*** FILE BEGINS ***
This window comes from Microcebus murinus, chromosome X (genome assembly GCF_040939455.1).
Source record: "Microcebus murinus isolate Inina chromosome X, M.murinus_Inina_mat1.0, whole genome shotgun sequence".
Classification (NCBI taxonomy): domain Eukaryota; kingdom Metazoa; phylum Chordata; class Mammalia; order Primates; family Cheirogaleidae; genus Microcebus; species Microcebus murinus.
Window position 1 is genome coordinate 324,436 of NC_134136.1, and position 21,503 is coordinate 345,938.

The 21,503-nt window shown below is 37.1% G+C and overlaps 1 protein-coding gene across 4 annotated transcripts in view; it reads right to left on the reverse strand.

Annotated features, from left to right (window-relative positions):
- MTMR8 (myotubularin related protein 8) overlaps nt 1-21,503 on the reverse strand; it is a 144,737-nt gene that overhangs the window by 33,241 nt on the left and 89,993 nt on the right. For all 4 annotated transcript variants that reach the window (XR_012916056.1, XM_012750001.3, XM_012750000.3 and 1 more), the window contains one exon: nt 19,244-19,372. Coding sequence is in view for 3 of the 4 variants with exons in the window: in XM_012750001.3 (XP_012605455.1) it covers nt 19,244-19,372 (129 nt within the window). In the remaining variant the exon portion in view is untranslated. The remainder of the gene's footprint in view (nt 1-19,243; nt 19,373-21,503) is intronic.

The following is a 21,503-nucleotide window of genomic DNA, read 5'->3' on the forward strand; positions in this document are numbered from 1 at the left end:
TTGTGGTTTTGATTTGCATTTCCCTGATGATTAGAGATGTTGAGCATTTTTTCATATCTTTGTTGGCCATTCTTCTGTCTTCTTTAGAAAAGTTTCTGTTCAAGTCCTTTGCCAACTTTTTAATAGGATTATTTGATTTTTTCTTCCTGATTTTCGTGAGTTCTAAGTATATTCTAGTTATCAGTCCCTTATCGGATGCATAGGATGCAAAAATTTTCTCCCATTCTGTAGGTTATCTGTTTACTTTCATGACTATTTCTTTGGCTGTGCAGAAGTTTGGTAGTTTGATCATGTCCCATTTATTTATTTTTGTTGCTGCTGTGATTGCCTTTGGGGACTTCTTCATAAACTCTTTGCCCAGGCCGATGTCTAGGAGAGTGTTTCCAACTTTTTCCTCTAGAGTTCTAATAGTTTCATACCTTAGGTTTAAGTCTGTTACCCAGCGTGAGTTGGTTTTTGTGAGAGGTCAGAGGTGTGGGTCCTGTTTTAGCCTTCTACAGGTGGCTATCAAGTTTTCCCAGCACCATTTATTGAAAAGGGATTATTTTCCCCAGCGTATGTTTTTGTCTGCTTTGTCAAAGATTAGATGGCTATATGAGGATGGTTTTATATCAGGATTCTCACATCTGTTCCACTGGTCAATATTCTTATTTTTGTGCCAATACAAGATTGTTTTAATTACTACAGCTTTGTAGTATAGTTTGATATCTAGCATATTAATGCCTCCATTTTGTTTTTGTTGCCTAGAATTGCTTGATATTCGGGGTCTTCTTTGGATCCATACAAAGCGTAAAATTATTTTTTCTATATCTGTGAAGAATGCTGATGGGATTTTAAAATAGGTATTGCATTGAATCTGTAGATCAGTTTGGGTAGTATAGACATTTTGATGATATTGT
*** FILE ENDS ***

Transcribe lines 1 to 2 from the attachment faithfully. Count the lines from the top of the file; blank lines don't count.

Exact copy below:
This window comes from Microcebus murinus, chromosome X (genome assembly GCF_040939455.1).
Source record: "Microcebus murinus isolate Inina chromosome X, M.murinus_Inina_mat1.0, whole genome shotgun sequence".